- Proactive: Based on real-time location, information captured via API or another software system provides live location information on freight at that current moment. The data is reliable and provides opportunities for performance analysis after the delivery has been completed.
- Predictive: Based on real-time location plus supply chain visibility is the pinnacle of supply chain capabilities. Real-time location information is cross-checked with previously collected data such as heavy port traffic or a weather forecast. The shipper can alert their customers hours or possibly days in advance of a potential delay.
This, in itself, is an incredible opportunity for enhancing supply chain performance, but ETAs are capable of even more.
ETAs add Value to the Organization
With accurate ETAs, organizations can reduce their administration costs by automating specific processes that allow their teams to focus on exceptions. This means that shippers can better utilize key personnel for value-added tasks instead of mundane and tedious functions such as calling carriers for follow-ups on freight locations, sending delivery notifications, and scheduling docks.
Delays cause ripples throughout the entire supply chain. The most obviously affected party is the end-customer who is waiting for finished goods. However, a delay can slow down production, warehouse teams, and distribution centers. Accurate ETAs reduce the potential for disruption overall and allow these teams to make adjustments as needed to keep things in motion.
Real-time ETAs also allow for greater cooperation with their carriers and better visibility into their operations. This transparency ensures that freight costs are fair and reasonable, especially when it comes to unexpected costs. Conversely, carriers can also benefit from advance notice if a shipment is delayed. It reduces their dwell time and allows them to change their operations to better utilize their fleet and available resources.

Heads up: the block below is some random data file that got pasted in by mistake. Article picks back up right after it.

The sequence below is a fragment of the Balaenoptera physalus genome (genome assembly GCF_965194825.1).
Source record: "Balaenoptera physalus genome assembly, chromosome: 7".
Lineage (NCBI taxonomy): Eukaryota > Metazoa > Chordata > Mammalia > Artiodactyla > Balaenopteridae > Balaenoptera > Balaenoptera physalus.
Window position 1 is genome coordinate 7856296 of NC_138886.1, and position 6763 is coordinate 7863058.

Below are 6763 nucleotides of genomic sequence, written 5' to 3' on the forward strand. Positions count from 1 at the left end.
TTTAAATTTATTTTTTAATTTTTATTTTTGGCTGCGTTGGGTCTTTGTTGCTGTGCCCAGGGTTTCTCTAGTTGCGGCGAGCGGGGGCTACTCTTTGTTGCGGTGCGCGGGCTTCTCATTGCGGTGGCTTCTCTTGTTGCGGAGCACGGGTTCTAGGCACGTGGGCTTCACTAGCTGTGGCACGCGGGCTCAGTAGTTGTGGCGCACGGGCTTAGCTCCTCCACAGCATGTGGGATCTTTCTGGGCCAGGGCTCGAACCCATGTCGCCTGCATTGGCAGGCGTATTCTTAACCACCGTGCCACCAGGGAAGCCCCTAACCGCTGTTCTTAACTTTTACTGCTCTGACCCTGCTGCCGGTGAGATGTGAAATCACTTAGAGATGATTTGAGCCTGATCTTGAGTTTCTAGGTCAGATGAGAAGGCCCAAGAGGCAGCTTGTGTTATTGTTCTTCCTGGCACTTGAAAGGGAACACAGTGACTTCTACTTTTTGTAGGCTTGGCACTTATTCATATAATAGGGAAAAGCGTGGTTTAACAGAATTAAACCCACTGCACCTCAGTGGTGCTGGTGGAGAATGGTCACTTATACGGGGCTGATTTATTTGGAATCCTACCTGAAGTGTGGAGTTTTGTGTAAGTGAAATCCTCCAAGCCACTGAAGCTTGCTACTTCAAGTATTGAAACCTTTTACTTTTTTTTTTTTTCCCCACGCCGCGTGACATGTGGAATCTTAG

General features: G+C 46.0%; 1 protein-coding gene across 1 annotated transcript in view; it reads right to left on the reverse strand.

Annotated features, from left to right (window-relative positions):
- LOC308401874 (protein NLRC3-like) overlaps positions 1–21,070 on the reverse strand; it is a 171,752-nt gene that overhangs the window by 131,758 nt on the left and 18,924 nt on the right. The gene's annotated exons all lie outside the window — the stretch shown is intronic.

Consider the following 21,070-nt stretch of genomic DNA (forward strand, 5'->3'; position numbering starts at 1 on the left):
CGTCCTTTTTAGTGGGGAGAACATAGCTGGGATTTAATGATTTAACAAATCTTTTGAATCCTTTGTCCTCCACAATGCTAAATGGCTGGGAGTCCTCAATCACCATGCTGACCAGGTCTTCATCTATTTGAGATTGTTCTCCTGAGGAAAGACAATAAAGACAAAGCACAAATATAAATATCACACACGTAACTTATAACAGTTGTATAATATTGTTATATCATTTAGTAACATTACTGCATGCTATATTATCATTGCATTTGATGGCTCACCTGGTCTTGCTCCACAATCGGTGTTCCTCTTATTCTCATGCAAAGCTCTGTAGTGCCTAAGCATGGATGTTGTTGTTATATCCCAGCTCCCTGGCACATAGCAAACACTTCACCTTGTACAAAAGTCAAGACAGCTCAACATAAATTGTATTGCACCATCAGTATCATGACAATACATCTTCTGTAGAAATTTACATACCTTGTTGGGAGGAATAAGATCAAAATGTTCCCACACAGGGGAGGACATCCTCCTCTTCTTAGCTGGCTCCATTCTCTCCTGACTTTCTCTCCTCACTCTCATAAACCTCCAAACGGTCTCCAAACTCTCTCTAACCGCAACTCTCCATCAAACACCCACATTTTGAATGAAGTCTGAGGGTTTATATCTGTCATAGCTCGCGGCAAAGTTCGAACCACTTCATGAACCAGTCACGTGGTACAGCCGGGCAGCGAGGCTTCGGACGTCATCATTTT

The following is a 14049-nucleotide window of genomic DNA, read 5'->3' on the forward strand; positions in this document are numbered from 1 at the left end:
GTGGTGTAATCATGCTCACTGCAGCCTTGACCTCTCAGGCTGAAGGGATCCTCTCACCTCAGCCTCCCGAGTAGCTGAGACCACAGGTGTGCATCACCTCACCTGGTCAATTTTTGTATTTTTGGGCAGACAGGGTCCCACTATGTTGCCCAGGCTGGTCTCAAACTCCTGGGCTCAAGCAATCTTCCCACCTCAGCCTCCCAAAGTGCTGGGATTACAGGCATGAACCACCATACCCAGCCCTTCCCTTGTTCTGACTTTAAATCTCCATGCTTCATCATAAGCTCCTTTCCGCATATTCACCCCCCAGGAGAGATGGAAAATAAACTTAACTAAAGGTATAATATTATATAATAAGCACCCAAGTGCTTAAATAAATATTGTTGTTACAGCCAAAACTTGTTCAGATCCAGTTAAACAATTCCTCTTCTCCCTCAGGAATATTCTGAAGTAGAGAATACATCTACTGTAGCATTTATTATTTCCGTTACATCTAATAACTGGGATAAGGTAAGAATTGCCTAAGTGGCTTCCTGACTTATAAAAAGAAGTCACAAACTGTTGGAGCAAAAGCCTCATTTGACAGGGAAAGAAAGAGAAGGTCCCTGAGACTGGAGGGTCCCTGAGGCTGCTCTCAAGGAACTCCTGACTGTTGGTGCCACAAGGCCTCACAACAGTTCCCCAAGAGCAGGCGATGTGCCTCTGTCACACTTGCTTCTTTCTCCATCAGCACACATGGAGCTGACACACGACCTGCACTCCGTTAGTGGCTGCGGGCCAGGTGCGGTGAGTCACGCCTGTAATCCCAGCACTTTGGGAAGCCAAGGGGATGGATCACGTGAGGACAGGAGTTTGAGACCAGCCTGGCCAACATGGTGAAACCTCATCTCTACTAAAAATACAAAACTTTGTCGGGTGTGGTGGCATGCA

How Ocean Insights can Help
Having an accurate ETA can make all the difference when it comes to running a successful business. At Ocean Insights, we firmly believe that ETA data is essential and have focused on making this information as accurate and close to real time as possible. Our predictive system allows our customers to move from a reactive mode, to a proactive mode.
Get a real-time view of the possible delays facing your shipments
The predictive nature of our system is that we rely on historical routing data, current schedules, real-time status information about the vessel and external factors including:
- Port Strikes
- Major Weather
- Port Congestion
- Vessel Damage
- Major Weather Events
In some cases, it’s not always possible to predict a specific time of arrival, such as instances of port strikes or vessel damage. But we can with 100% certainty tell you when a container will be late, which is still incredibly valuable and useful information.
We also believe that having the ability to compare two data sets is the best way to hold your carrier responsible, so we always display our predicted ETA next to the carrier’s reported ETA to provide a reference point when deciding which carrier to use when booking your freight.
To learn more about our predictive ETA system and what it can do for your business, be sure to download our free brochure today.